Tips for Virtual Court Hearings

By Jonathan Blecher on May 4, 2021

How Do I Prepare for a Zoom Court Hearing?

Virtual court hearings have become the new “norm” in the COVID-19 pandemic. Although we don’t know when all Florida courts will reopen for in-person hearings, we do know that video conference hearings are the only available option for most defendants in the state.

If you were charged with a crime in Florida, you want to be prepared for your virtual court hearing as soon as possible. No matter how comfortable you feel with technology, you should still keep certain tips in mind to best avoid technical difficulties, delays, and other challenges that could impact your criminal case.

8 Tips for Your Virtual Hearing

Zoom is the most popular video conferencing platform for virtual court hearings during the pandemic, but your hearing may be conducted via Skype or WebEx. Regardless of the platform on which your virtual hearing is conducted, take a look at the 8 tips below to better avoid any complications or adverse outcomes in your hearing:

Dress Appropriately: First impressions count, which is why you should dress in business casual clothing for your virtual hearing. Court is a formal setting, so ensure your attire aligns with these standards. Avoid wearing jeans, t-shirts, tank tops, or any revealing clothing during your hearing, as doing so could ultimately look bad on you. Not to mention, dressing incorrectly could negatively impact the outcome of your case because a judge may form unfavorable opinions about you based on your clothing.

Be Aware of Your Background: Zoom backgrounds are a useful tool if your environment is distracting or otherwise problematic. It is best to choose a quiet location for your hearing, if possible, and avoid being around children, pets, and other potential distractions. Lighting should be a major consideration when selecting your Zoom background, as poor lighting will make it difficult for judges, prosecutors, and other attendees to see you properly. As a result of too much light or not enough light, your case could suffer. Remember, first impressions count, so ensure your background or environment isn’t a problem.

Be Punctual: The saying, “If you’re on time, you’re late” couldn’t be more accurate in virtual court hearings. Generally, you will click on your court hearing link and be directed to a “waiting room” until a judge brings you in. As such, you should “arrive” early to your virtual hearing in case you experience issues such as getting into the waiting room. You want to give yourself enough time to troubleshoot if circumstances call for it. Not to mention, punctuality makes a good impression and demonstrates that you are taking your case seriously. Being late will only demonstrate the opposite, which is the last thing you need.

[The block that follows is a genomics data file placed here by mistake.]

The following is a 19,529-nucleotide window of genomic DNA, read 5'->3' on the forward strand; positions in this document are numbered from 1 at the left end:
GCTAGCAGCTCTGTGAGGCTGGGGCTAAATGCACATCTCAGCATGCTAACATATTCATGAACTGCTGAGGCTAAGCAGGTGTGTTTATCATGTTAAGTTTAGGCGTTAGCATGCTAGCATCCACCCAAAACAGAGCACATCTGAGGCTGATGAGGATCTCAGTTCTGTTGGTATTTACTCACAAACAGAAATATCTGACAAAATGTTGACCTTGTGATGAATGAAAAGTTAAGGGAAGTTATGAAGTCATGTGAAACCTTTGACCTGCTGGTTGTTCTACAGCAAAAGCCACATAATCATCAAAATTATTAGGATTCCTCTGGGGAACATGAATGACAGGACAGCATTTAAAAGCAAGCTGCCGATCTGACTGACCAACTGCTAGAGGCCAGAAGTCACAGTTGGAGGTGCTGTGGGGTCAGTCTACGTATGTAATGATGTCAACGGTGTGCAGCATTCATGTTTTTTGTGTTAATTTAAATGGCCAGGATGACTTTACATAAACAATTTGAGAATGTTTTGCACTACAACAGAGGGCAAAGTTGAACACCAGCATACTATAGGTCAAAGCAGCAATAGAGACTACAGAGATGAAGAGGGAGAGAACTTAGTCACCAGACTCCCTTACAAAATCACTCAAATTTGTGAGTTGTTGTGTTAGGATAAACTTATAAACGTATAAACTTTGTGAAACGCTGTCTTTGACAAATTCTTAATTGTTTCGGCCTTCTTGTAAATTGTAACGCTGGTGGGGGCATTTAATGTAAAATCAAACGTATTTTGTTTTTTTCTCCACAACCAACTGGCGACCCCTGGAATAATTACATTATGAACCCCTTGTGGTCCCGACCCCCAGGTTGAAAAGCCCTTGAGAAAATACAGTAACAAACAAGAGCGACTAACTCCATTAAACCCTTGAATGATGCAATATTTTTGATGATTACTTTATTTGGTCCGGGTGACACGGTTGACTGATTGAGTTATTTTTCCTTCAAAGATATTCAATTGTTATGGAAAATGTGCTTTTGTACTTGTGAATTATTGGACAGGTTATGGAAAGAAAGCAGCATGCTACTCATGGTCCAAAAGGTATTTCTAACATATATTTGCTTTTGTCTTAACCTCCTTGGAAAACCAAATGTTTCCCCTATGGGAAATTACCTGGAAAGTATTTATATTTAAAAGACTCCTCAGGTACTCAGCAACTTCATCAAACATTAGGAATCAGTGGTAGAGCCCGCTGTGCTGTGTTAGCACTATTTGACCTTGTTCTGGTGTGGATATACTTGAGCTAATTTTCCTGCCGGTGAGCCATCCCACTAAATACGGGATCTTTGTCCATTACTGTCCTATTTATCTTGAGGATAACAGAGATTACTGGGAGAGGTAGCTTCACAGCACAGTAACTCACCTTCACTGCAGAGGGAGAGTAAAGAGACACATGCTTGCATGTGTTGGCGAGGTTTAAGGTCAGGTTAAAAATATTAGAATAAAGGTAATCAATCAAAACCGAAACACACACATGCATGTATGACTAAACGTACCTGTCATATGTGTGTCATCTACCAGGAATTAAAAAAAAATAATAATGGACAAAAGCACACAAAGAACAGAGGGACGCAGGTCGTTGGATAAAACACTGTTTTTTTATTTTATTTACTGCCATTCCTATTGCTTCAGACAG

Do a Test Run: Do a practice session with your friend, family member, or attorney prior to your virtual hearing. They could offer feedback about your speech, mannerisms, background, and more. Treat this test run like it’s the real thing to best prepare for your actual hearing. This is especially important if you’re unfamiliar with the videoconferencing software required for your court proceeding.

Use a Headset: Rather than using your computer’s microphone, use a Bluetooth or wired headset to ensure everyone can hear you and all discussions are confidential. Using computer’s audio will likely result in poor sound quality and unexpected background noises. Headsets, whether they are Bluetooth or wired, promote confidentiality, control, and sound quality.

Ensure You Have the Correct Link: It sounds simple, but make sure you’re using the correct link for your virtual court hearing. Court proceedings occur in various stages, meaning defendants may have to juggle various links. By attending your hearing early, you and your lawyer can verify that you’re using the correct link and mitigate any issues should the link be problematic.

Mute Yourself When You’re Not Talking: One of the most common yet annoying issues with virtual court hearings is failing to mute the microphone. Many court attendees forget to mute themselves when they’re not talking, which creates distractions from noises like typing, chewing, talking, and the like. These noises tend to throw court attendees off-guard and lost track of what they’re saying. With this in mind, be sure to mute your microphone when you’re not talking.

Prepare Your Documents: Although your attorney will probably help you with this, be sure to compile all the documents and records you’ll need for your hearing. Your lawyer should inform you of the exact documents you’ll need to have on hand, but be sure to double-check with them ahead of time that you have all the information you need for your hearing.

Jonathan Blecher, P.A. is your trusted law firm when you’re facing criminal charges in Miami. As a former prosecutor with 35+ years of experience in criminal defense, you can count on me to help you overcome your challenging situation. If you have any questions about how I can serve you, contact 305-321-3237!

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